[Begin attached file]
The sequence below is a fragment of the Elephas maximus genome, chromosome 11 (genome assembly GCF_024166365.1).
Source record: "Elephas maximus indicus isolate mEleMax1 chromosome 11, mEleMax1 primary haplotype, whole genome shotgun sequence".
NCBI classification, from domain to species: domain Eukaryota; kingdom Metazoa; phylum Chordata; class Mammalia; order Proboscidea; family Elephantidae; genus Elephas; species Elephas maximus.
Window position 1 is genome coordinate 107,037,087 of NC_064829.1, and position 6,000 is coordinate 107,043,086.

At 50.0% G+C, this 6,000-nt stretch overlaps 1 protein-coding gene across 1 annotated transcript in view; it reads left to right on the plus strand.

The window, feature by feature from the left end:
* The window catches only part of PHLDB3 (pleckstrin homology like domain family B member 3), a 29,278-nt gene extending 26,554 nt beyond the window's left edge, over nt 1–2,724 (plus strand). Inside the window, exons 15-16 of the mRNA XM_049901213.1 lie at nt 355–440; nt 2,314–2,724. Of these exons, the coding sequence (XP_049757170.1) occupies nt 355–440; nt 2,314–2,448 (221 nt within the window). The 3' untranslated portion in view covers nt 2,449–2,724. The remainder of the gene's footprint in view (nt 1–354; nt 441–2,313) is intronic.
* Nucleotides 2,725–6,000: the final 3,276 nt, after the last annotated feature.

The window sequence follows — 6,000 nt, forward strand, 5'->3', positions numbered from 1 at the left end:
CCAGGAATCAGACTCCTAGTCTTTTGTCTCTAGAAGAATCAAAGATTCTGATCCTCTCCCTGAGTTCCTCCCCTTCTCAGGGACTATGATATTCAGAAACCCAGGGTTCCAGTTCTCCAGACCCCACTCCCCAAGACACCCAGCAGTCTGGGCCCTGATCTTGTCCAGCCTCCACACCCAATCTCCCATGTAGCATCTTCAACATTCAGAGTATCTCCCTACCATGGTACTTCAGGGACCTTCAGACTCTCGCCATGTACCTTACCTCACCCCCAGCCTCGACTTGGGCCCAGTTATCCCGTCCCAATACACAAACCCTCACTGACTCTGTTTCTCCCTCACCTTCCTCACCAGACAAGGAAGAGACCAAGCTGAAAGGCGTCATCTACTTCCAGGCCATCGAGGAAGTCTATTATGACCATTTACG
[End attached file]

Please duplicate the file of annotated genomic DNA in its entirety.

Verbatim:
The sequence below is a fragment of the Elephas maximus genome, chromosome 11 (genome assembly GCF_024166365.1).
Source record: "Elephas maximus indicus isolate mEleMax1 chromosome 11, mEleMax1 primary haplotype, whole genome shotgun sequence".
NCBI classification, from domain to species: domain Eukaryota; kingdom Metazoa; phylum Chordata; class Mammalia; order Proboscidea; family Elephantidae; genus Elephas; species Elephas maximus.
Window position 1 is genome coordinate 107,037,087 of NC_064829.1, and position 6,000 is coordinate 107,043,086.

At 50.0% G+C, this 6,000-nt stretch overlaps 1 protein-coding gene across 1 annotated transcript in view; it reads left to right on the plus strand.

The window, feature by feature from the left end:
* The window catches only part of PHLDB3 (pleckstrin homology like domain family B member 3), a 29,278-nt gene extending 26,554 nt beyond the window's left edge, over nt 1–2,724 (plus strand). Inside the window, exons 15-16 of the mRNA XM_049901213.1 lie at nt 355–440; nt 2,314–2,724. Of these exons, the coding sequence (XP_049757170.1) occupies nt 355–440; nt 2,314–2,448 (221 nt within the window). The 3' untranslated portion in view covers nt 2,449–2,724. The remainder of the gene's footprint in view (nt 1–354; nt 441–2,313) is intronic.
* Nucleotides 2,725–6,000: the final 3,276 nt, after the last annotated feature.

The window sequence follows — 6,000 nt, forward strand, 5'->3', positions numbered from 1 at the left end:
CCAGGAATCAGACTCCTAGTCTTTTGTCTCTAGAAGAATCAAAGATTCTGATCCTCTCCCTGAGTTCCTCCCCTTCTCAGGGACTATGATATTCAGAAACCCAGGGTTCCAGTTCTCCAGACCCCACTCCCCAAGACACCCAGCAGTCTGGGCCCTGATCTTGTCCAGCCTCCACACCCAATCTCCCATGTAGCATCTTCAACATTCAGAGTATCTCCCTACCATGGTACTTCAGGGACCTTCAGACTCTCGCCATGTACCTTACCTCACCCCCAGCCTCGACTTGGGCCCAGTTATCCCGTCCCAATACACAAACCCTCACTGACTCTGTTTCTCCCTCACCTTCCTCACCAGACAAGGAAGAGACCAAGCTGAAAGGCGTCATCTACTTCCAGGCCATCGAGGAAGTCTATTATGACCATTTACG